All animal experiments were performed in accordance with the guidelines of the Animal Ethics Committee of the National Institute of Neuroscience in the National Center of Neurology and Psychiatry, Japan. Mice were housed on a 12-hour light/dark cycle with food and water provided ad libitum. Each mouse was weaned at either 3 or 5 weeks of age and maintained in cages with water bottles containing either water, 2% or 6% L-arginine.Example 1
The present inventors established an in vitro screening assay system capable of conveniently evaluating the aggregation of abnormally expanded PolyQ protein by the turbidity method (U.S. Pat. No. 6,632,616). Furthermore, the present inventors screened PolyQ aggregation inhibiting compounds using this abnormally expanded PolyQ protein aggregation assay system, and as a result, it was found that arginine has PolyQ aggregation inhibitory activity.
Therefore, the PolyQ aggregation inhibitory activity of arginine was examined in more detail. As an abnormally expanded PolyQ protein, a Thioredoxin-Q62 (Thio-Q62) fusion protein consisting of Thioredoxin and a PolyQ stretch with 62 glutamines was used.<Thio-Q62 Protein Preparation>
The preparation of Thio-Q62 protein was performed by the method described in Non-Patent Document 7. Specifically, it was performed as follows.
First, the Thio-Q62 protein was expressed in Escherichia coli DH5a and purified using a nickel column “nickel-chelating ProBond Resin columns” (Thermo Fisher Scientific). The purified Thio-Q62 protein was further purified by anion exchange chromatography using an HPLC apparatus “Äkta Explore HPLC” (GE Healthcare Life Sciences) equipped with a column “HiTrap Q Sepharose column” (GE Healthcare Life Sciences). The final concentration of the purified Thio-Q62 protein was determined by the Lowry method using a kit “DC protein assay kit” (Bio-Rad Laboratories). This purified Thio-Q62 protein was used for the following experiments.<Effect of Arginine on Protein Aggregation Rate>
8.2 μM Thio-Q62 protein was incubated at 37° C. with 600 mM arginine in PBS and was subjected to turbidity measurement every 24 hours. As a control, Thio-Q62 protein alone was incubated in the same manner, and the turbidity was measured every 24 hours. The measurement results are shown in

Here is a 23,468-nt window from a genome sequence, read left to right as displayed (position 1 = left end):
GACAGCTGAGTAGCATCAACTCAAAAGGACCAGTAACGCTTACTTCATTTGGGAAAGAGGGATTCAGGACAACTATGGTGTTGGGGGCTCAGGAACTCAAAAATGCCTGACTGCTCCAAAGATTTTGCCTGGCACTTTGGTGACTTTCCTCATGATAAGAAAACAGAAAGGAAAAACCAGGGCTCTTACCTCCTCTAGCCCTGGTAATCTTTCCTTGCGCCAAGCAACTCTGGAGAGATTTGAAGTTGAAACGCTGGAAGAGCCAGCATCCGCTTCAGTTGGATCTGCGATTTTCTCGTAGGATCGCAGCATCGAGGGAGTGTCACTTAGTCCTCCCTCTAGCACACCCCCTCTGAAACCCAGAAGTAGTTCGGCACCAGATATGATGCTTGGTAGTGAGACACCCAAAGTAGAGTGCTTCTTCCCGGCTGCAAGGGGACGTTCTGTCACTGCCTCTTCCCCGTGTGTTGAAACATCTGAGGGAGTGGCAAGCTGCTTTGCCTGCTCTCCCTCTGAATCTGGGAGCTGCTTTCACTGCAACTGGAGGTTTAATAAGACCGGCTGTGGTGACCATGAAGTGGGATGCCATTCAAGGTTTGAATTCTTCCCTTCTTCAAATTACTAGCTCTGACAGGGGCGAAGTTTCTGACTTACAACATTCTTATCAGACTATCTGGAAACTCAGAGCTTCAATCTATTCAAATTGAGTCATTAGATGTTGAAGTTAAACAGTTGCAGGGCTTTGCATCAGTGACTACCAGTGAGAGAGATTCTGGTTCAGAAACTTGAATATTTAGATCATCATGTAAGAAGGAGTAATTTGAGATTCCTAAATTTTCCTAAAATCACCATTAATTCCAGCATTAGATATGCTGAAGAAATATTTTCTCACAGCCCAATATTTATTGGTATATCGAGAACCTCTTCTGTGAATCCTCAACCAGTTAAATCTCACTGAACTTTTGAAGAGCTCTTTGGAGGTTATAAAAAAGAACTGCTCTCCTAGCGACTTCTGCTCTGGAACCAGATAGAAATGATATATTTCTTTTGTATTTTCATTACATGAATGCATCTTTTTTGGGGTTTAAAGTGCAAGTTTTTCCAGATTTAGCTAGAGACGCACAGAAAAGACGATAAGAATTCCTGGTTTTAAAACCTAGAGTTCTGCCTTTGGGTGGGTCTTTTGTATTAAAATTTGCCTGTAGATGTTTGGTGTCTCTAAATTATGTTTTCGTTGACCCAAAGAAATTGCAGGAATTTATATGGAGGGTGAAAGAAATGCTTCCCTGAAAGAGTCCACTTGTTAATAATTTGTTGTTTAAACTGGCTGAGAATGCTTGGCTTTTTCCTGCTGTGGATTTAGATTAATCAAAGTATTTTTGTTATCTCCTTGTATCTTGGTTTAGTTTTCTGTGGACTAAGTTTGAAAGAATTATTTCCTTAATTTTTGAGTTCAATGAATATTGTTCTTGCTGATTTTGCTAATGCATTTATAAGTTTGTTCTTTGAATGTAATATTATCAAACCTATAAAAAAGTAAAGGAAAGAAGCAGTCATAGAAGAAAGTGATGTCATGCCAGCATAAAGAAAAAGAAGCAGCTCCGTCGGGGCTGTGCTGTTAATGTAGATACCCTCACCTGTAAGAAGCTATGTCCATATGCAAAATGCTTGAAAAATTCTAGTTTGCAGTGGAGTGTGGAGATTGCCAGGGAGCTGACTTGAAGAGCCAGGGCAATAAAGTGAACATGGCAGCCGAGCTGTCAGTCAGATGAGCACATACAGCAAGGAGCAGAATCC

10 μM thio-Q62 protein was co-incubated at 37° C. with 100, 200 or 400 mM arginine in PBS and its turbidity was measured after 5 days. As controls, a solution containing Thio-Q62 protein alone, and a solution containing Thio-Q62 protein and 400 mM proline were incubated in the same manner, respectively, and turbidity was measured after 5 days. Proline is a substance confirmed to have no PolyQ aggregation-inhibitory effect in the abnormally expanded PolyQ protein aggregation assay. The relative turbidity (%) of each solution was measured. The turbidity of the solution containing Thio-Q62 protein alone was set to 100%. The measurement results are shown in FIG. 2. In the figure, values represent means±SEM (n=3). “*” represents p<0.05, “***” represents p<0.001, “n.s.” represents not significant. Proline did not exert any anti-aggregation effect, whereas it was found that, in the solution to which arginine was added, the relative turbidity was lower as arginine concentration was higher, and PolyQ aggregation inhibitory effect of arginine increased in a concentration-dependent manner.<Effect of Arginine on Seed-Induced PolyQ Aggregation>